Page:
Rising stars in Missoula’s tech scene include bartenders, concrete workers
The rising stars of Missoula’s tech scene aren’t coming from the Silicon Valley or the Seattle waterfront, but from the city’s concrete crews, its downtown bars and other nontraditional sectors.
When Cognizant-ATG graduated its latest class at the University of Montana last week, it brought 28 students into its workforce, each trained in the company’s technology and business practices.
The student body represented a range of demographics, and it included Titut Yokelson, who first entered college as an exchange student from Bali in 1977.
“I didn’t grow up in the technology industry,” Yokelson said. “But I was thinking, if I could put this together with my background and my knowledge, then it will take me deep into the future.”
As a young exchange student 40 years ago, Yokelson attended UC Berkeley before transferring to the University of Montana and eventually Yale, where she earned an advanced degree in physics and biochemistry.
That earned her a job in Golden, Colorado with a bio-tech firm. When her husband moved to Missoula to take a job as a professor, she followed and eventually co-founded Nutritional Laboratories International.
A second career in a growing tech company with Missoula roots wasn’t exactly in the cards until Yokelson discovered the All-In-Missoula program – a partnership between Cognizant-ATG and UM.
“At first it didn’t make sense because I’m not a technology person,” she said. “But the opportunity was amazing and it was very difficult for me – the training. But I did it, and I think with my knowledge, I’m going to be in the middle of this shift that’s taking us to the future.”
Montana companies across a range of sectors have expressed growing difficulties in finding skilled workers, and in the tech industry, that challenge may be double. The state’s unemployment rate of 3.7 percent – lower in Missoula at around 3 percent – may also exacerbate the challenge.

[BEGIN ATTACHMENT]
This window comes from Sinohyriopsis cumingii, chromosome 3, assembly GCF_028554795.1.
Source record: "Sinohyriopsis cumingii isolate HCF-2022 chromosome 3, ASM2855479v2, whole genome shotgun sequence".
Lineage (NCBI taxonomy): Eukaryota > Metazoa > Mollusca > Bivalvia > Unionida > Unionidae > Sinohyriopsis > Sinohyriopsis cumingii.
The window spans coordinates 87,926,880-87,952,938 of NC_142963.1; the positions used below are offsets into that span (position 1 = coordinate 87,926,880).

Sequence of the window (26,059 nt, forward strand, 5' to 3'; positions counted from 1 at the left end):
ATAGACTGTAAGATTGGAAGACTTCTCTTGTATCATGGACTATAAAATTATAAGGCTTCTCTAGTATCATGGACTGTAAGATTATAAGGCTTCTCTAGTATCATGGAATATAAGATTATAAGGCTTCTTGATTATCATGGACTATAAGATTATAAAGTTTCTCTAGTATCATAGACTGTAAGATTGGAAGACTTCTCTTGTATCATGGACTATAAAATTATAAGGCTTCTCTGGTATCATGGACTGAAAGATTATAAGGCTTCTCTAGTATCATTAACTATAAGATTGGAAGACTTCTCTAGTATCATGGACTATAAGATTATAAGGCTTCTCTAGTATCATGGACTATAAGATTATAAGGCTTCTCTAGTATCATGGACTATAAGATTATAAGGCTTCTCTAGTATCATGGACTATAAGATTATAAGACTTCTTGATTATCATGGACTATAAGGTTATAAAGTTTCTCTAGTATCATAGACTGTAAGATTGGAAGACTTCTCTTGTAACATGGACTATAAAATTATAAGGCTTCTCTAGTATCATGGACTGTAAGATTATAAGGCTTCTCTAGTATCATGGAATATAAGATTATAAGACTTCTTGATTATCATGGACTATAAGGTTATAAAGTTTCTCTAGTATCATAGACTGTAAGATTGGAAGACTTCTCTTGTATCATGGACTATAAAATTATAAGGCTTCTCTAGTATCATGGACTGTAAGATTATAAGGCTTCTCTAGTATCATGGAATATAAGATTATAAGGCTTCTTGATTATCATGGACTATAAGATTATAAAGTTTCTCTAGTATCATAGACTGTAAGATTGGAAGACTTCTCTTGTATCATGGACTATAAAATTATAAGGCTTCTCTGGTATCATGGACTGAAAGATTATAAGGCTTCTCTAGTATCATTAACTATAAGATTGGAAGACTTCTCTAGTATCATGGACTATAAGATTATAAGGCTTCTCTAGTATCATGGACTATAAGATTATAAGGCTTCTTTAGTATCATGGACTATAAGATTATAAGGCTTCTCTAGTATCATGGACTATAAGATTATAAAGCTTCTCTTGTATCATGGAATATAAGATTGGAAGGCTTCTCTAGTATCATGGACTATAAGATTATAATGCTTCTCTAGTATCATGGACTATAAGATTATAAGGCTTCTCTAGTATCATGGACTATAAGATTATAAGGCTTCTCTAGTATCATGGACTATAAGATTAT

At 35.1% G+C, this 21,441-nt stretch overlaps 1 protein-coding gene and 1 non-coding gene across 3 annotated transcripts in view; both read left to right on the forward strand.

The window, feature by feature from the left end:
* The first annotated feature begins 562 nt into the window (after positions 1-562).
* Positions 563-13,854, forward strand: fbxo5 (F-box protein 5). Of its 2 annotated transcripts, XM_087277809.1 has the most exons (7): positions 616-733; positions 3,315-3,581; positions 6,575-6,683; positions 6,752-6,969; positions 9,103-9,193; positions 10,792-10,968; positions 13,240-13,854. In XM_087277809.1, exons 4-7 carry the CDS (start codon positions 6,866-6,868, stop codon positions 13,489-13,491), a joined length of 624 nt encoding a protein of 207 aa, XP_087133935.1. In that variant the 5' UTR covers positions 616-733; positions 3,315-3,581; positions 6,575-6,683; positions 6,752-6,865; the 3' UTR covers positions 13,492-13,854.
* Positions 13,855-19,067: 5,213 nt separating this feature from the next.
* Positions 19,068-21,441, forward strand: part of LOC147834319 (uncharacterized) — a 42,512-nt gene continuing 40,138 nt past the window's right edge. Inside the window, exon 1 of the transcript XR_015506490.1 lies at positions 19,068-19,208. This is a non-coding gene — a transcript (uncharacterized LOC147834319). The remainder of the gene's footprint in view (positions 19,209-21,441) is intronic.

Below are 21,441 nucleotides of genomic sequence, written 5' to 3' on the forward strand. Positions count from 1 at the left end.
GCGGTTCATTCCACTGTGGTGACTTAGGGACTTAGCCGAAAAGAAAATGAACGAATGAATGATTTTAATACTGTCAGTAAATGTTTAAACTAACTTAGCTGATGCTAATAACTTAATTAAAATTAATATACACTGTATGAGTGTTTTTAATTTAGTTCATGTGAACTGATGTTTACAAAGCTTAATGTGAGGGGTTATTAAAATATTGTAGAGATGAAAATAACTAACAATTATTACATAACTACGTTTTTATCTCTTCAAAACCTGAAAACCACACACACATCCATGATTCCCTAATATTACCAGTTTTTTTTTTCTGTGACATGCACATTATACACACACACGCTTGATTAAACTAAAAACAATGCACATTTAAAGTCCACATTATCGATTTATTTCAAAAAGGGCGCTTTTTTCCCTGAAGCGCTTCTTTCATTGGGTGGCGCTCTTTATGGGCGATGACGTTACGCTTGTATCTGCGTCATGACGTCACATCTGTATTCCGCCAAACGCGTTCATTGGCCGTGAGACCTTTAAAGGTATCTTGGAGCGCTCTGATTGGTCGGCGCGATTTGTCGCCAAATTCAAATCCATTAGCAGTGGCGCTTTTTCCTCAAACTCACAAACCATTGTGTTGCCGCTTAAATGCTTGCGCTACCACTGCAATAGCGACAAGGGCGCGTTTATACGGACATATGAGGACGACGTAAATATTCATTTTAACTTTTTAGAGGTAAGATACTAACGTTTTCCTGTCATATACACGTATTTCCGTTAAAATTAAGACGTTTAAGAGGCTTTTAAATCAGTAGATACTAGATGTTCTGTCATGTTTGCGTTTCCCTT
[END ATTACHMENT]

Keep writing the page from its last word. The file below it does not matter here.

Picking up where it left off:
The older labor force is retiring and there aren’t enough troops in the younger generation to fill their shoes. Many of today’s jobs also require new skills, something the AIM program looks to solve. It could be a model moving forward.
“This program was conceptualized last year,” said Amar Juluri, associate vice president of integration with Cognizant-ATG and one of the AIM program’s leaders in Missoula. “We were trying to find creative ways of addressing the labor challenge. It’s critical for us to tap into these skills that are available to us as a technology company.”
It’s that eye on the future that inspired Yokelson to buckle down and complete the course, however challenging it was. With a doctorate in pharmaceutical science, she stands out among her new peers.
She may also stand out in the company when she goes to work on July 8.
“This is the beginning of everything, and I can’t just watch it happen,” said Yokelson. “Everyone in my class is younger, but I don’t mind. I have a lot of experience and I want to be in the middle of this shift.”
Cap Gutierreze also emerged with the company’s latest class of employees. Like Yokelson, he entered the AIM program from a nontraditional starting point.
That included five years at the GAP as store manager – 10 years with company in all – and he served as a foreman for a local concrete company.
“Over the winter, a good friend of mine who has worked at ATG for six years now told me about the opportunity with the AIM program,” Gutierreze said. “I went to the first club meeting they have every Friday. I fell in love with that culture and felt I needed to do whatever I could to be part of the program.”
While Gutierreze, 34, brought strengths in sales and consulting to the program, coding was a challenge. “They weren’t kidding when they said it’s like learning a new language,” he said, adding that the program’s teamwork and collaboration helped him through.
The opportunity to work for a global company with good pay was an enticing reward.
“In my years of living here, I’ve never seen an opportunity like this before with a paid training program with the potential for a salaried position at the end of it and room to grow with an amazing company,” he said.
“Every other job in this town is seasonal construction work or retail, and 10 years with a company and you’re barely making ends meet. What really caught my eye was the culture and the people in the program.”
Austin Horner shared similar thoughts on Cognizant’s growth and the opportunities within the company.
“I was working at a grocery store, but that was just a temp job until I found an actual job,” said Horner. “Before that, I was working around Montana Code School as a teacher’s assistant, trying to look for an actual job. Now I start on July 8. The hope is to stay in Missoula, though I know there are opportunities elsewhere.”